“I Just Poured on the Coal”

“What’s going on here?! Where are we?! WHAT are we?!”

If you’re a Twilight Zone fan, you “heard” those sentences in your head. And they were spoken — or should I say bellowed? — by one of the most well-known actors to appear on TV in the 1960s, ’70s and ’80s: William Windom.

William Windom Cropped

His first and most memorable role on TZ came in Season 3’s “Five Characters in Search of an Exit”. Murray Matheson gives a scene-stealing performance as the unflappable clown, but Windom’s hot-headed, impatient army major is the real focal point of the story.

His determination to find a way out of their odd, cylindrical prison brings him the answers to the questions quoted above. But being The Twilight Zone, he probably wasn’t happy with what he found out.

“I just poured on the coal,” Windom later said. “You try to make it as undoll-like as long as you can, which isn’t hard to do, because they’re all sort of strange people.”

16 (4)

When I read that quote recently, the reference to being “undoll-like” made me think of Windom’s second role on TZ. In “Miniature,” he plays Dr. Wallman, the psychiatrist who treats a man convinced that the female figurine he sees in a museum dollhouse is alive.

What an interesting coincidence, I thought, that both roles should center around dolls.

Then again, we ARE talking about The Twilight Zone, so … IS it a coincidence?

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***

Photos courtesy of Wendy Brydge. For a daily dose of Serling, you can follow me on TwitterFacebook or Pinterest

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Hope to see you in some corner of the fifth dimension soon!

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About Paul

Fanning about the work of Rod Serling all over social media. If you enjoy pics, quotes, facts and blog posts about The Twilight Zone, Night Gallery and Serling's other projects, you've come to the right place.

Posted on 08/31/2014, in Twilight Zone and tagged , , , . Bookmark the permalink. 13 Comments.

  1. And then eventually he’d become Dr. Seth Hazlitt on “Murder She Wrote”! My favourite character. Hmm, does that sound familiar, Boss? Maybe WE’RE in the Twilight Zone. ;)

    This is a cool quote from Windom, and I really enjoyed it when you first sent it to me.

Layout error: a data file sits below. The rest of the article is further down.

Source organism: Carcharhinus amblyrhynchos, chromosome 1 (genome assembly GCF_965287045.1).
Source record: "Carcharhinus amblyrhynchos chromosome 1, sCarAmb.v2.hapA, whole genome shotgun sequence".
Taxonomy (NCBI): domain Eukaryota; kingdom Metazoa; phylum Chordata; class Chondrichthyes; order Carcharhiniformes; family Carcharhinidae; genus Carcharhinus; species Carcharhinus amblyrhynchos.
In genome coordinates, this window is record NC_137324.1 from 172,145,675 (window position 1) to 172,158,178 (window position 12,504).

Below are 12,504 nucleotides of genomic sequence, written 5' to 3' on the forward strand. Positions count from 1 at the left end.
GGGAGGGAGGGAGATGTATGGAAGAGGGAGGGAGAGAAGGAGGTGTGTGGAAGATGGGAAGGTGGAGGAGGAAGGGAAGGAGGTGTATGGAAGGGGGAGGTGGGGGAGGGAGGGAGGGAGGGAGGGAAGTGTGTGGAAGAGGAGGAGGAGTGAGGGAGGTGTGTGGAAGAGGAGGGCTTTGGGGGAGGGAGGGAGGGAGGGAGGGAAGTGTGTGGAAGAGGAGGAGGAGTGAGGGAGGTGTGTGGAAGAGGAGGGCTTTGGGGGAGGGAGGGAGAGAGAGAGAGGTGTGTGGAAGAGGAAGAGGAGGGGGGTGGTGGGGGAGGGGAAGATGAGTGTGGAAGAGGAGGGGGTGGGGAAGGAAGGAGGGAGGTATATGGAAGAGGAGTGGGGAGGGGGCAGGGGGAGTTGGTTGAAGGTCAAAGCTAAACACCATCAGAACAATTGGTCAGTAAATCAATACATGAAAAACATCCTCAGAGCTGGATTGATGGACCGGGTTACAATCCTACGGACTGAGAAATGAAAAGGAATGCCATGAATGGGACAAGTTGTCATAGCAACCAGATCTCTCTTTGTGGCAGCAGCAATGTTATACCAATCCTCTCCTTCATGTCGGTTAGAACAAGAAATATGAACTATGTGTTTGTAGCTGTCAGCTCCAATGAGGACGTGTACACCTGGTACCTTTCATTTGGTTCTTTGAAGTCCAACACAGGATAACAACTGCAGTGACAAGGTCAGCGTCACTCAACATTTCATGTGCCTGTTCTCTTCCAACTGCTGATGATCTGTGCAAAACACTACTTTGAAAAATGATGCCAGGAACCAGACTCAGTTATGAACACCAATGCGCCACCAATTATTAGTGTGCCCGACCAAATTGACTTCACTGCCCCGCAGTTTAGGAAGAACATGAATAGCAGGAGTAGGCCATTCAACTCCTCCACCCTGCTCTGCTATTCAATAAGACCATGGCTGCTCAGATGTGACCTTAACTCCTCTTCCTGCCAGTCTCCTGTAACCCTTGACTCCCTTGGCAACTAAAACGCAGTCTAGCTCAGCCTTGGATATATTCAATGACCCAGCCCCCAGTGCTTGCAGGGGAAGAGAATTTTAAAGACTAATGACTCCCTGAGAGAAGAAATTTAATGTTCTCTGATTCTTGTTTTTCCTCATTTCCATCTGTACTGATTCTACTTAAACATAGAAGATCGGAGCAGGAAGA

You know, I didn’t even realize that Windom had a second TZ role until you and I were talking about this post/quote. I know, I know, “Some Gal Friday YOU are, Gal Friday!” I hear you. ;P But what a lovely coincidence this turned out to be. How apropos… in the Twilight Zone.

    • Gee, why am I not surprised you mentioned Windom’s role as Seth Hazlitt? You’re right — we might just BE in the Zone after all! ;) Glad you enjoyed the quote and agreed that it would be make an entertaining mini-post. :)

      And I will forgo my usual chiding about you not knowing about Windom’s second TZ! For one thing, his part is relatively small — not a starring role. And secondly, as one of the hour-long episodes from Season 4, “Miniature” isn’t as famous as many other TZs. In fact, a legal dispute kept it out of the initial syndication package, making it even less well known.

      With any luck, I may raise a little awareness of it and help introduce it to a few fans. One can hope! Thanks again for your help, especially with the double pic of WIndom. You did a terrific job (in a hurry, on request) — as usual. Really dresses up the post! :)

  2. Some of the best episodes feature dolls, dummies, mannequins and robots. “Miniature” is one of (I know, I know) my favorite episodes. In addition to the plot and the acting, I really like the fact that the main character transcends his human form. He follows his heart in a way that one can only do in the Twilight Zone. I have to admit that until I read this, I didn’t realize that Windom stared in both episodes.Thanks for another great post.

  3. Always been a fan of anything William Windom! One of my favorites was the short-run series, “My World and Welcome to It (1969–1970),” but always loved his work, including, as Wendy points out, his Dr. Seth Hazlitt on “Murder She Wrote.” He had a great manner and voice!

    • Yes, it’s easy to see why he was so popular! He even played a good bad guy on “Mission: Impossible”! It’s too bad “My World” doesn’t appear to be out on disc. Anyway, glad you liked the post!

  4. “Five Characters in Search of an Exit” is one of my favorite TZ episodes. It has inspired many shows and films since. All roads lead back to The Twilight Zone.

    • They certainly do. “Five Characters” holds a special place in my heart, actually, because it was the first TZ I ever saw. Sucks me in every time!

  5. No Star Trek fans here? I have to mention Windom as Commodore Matt Decker in the ST:TOS episode “The Doomsday Machine.” Great performance.

    He also showed up a couple of times in Columbo (my favorite TV series from the ’70s): once as a District Attorney pal of the murderer in the original series pilot, “Prescription Murder”, and once as a business executive in love with Ida Lupino in “Short Fuse” (both minor roles).

    And “Five Characters” is one of my favorite Twilight Zone episodes, as well.

    • I’m glad you brought up those roles. Really shows the breadth of his talent. Amazing to think we could go on listing show after show — his resume is that extensive. What a body of work.

  6. To me Windom’s most powerful role in a Serling written show was not on Twilight Zone at all, but on the best episode of Night Gallery called “Their Tearing Down Tim Reilly’s Bar.” The third leg of Rod’s self reflective trilogy including “Patterns,” and “Walking Distance.”

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